Your Child’s Strengths
When we focus on our children strengths and not their weaknesses, we can provide them with confidence and stability for the future. Children are not little generalists; therefore, our parent expectation should be on what your child has a passion for, rather than your passion or the passion you hoped your child would have. The author and Psychologist, Wendy Mogel says, “in the real world there is no room for the generalist except on Jeopardy! Accept your child’s flaws and encourage her to follow their interests and help foster their strengths.
A Few Ways to Build Your Child’s Strengths
- Encourage your child/children to play, observe and explore to find what they enjoy. Yes, that means putting down the electronic device and using that time to engage and interact with another human or the environment. It also means joining new clubs or trying new activities to ‘try and see’ if it is an area of interest. For example, photography, piano, painting, drawing, soccer, etc. In the long run that is where they will find happiness and fulfillment.
- Once you and your child have identified their area of strength or passion, build it. Try to stay away from gearing your child in a direction that they are clearly not showing an interest in. For example, if your child has the talent to be a horse jockey, you would not want to encourage him to build his science background in an effort to enter into the field of medicine. When we ignore a child’s natural strengths and force greater achievements on them, it can hinder their true spirit, which can result in a stifling of interests, worry and unhappiness.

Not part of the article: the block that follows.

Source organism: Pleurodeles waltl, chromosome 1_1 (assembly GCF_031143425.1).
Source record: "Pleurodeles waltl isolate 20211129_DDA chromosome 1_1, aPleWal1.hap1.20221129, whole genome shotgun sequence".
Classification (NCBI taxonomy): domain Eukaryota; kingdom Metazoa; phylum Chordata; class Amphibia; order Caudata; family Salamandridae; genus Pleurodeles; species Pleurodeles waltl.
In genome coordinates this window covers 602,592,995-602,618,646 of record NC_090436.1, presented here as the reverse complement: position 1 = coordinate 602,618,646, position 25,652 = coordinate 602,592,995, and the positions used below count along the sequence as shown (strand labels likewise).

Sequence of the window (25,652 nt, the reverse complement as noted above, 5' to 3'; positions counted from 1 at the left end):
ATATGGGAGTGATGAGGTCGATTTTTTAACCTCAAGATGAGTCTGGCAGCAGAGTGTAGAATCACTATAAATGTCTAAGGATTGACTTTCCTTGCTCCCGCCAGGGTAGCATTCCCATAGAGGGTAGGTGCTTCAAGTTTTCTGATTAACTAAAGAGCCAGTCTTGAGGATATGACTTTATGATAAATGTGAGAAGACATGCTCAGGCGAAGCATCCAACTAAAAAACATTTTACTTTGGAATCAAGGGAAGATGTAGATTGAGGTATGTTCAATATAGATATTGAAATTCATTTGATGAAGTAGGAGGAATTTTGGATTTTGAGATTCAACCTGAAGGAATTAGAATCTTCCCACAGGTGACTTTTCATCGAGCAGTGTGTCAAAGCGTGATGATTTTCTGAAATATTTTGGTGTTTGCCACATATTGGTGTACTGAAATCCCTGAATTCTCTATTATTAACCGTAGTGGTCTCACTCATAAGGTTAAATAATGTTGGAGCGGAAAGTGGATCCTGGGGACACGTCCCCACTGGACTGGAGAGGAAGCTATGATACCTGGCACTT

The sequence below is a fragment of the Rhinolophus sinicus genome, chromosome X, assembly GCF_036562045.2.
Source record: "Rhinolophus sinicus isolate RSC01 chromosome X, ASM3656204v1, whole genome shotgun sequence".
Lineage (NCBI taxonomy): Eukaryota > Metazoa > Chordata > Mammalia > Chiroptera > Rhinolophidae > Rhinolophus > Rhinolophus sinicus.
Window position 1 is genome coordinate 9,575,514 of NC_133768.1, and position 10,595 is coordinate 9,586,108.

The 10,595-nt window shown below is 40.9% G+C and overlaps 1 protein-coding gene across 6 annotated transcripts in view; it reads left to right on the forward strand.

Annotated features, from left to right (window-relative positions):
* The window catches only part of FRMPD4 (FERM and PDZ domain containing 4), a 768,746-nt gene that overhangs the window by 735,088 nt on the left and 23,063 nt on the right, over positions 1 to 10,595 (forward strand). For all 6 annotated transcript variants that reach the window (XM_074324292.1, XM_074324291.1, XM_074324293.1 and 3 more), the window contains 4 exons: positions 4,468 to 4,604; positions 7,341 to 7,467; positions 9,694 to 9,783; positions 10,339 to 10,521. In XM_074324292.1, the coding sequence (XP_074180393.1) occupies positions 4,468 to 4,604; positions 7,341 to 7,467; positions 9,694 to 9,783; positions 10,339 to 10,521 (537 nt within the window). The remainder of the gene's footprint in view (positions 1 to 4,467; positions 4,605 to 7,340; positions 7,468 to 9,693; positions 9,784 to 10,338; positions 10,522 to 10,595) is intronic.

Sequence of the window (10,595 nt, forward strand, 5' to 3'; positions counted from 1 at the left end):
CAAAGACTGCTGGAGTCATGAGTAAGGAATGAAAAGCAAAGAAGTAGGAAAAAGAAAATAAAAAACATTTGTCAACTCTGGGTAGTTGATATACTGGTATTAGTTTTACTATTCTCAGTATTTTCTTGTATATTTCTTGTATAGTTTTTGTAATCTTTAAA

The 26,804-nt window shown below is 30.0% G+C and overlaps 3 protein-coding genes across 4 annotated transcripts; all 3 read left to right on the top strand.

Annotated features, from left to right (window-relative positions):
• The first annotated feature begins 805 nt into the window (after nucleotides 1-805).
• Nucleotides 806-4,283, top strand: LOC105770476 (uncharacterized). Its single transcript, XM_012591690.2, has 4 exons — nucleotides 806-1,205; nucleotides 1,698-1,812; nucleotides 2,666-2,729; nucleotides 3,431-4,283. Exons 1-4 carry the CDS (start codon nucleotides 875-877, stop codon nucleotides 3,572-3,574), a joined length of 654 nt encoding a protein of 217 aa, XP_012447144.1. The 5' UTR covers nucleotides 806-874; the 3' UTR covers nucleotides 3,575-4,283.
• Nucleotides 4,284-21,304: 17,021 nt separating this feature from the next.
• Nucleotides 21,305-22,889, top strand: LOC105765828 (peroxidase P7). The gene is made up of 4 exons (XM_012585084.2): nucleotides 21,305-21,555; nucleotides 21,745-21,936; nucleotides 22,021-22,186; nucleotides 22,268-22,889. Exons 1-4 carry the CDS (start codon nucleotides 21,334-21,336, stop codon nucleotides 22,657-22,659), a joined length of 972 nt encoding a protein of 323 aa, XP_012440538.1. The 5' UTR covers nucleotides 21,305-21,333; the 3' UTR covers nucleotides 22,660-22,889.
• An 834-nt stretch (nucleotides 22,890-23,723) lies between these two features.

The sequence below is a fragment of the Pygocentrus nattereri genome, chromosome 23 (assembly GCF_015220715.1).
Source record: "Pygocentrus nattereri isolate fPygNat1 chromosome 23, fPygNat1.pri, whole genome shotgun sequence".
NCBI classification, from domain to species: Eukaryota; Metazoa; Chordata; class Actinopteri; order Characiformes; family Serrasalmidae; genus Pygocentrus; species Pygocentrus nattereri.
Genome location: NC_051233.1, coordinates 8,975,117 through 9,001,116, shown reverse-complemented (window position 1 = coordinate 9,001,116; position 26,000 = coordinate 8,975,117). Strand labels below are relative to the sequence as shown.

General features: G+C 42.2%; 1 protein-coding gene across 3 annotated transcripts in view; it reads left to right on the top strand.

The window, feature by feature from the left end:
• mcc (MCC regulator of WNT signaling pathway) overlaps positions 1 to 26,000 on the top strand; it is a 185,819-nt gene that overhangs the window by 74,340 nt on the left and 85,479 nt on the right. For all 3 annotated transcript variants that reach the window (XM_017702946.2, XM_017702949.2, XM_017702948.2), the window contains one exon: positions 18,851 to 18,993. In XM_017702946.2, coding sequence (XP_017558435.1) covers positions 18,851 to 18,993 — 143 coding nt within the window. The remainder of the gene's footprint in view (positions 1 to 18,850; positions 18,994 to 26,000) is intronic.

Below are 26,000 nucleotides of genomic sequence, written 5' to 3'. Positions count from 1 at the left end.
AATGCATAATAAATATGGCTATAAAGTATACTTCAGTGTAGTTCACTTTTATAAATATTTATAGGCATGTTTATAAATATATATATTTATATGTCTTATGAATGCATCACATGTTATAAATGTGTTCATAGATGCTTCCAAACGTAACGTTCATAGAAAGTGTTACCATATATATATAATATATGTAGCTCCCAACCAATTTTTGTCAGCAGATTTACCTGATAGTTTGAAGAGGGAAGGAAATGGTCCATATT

- Identify your child’s strengths in discussion with him (e.g., You’re a really great out of the box thinker. In our house, you’re going to be the person I go to when I am struggling to solve a problem. You find unique and new ways to think about the problem and solutions). In general, have discussions with your family, casual ones in the car or at the dinner table. This helps to also build your child’s sense of self, identity and confidence.
As we all know it to be true, “the days of parenthood are long, but the years are fast.” Create a home environment of positivity that focuses on strengths rather than weaknesses. Make it a point to give your child 3 praises each day (morning, evening, night). For example, “Thank you for putting your shoes in the closet. Thank you for helping to clear the table,” instead of “Your shoes are out in the middle of the living room again? Can’t you ever just put your plate in the sink?” It’s so easy to point out the negative, but it takes the same amount of energy to say something positive. That positivity will also help to build a greater bond between you and your child.
Here’s to finding your children’s strengths, building them up, and making them strong!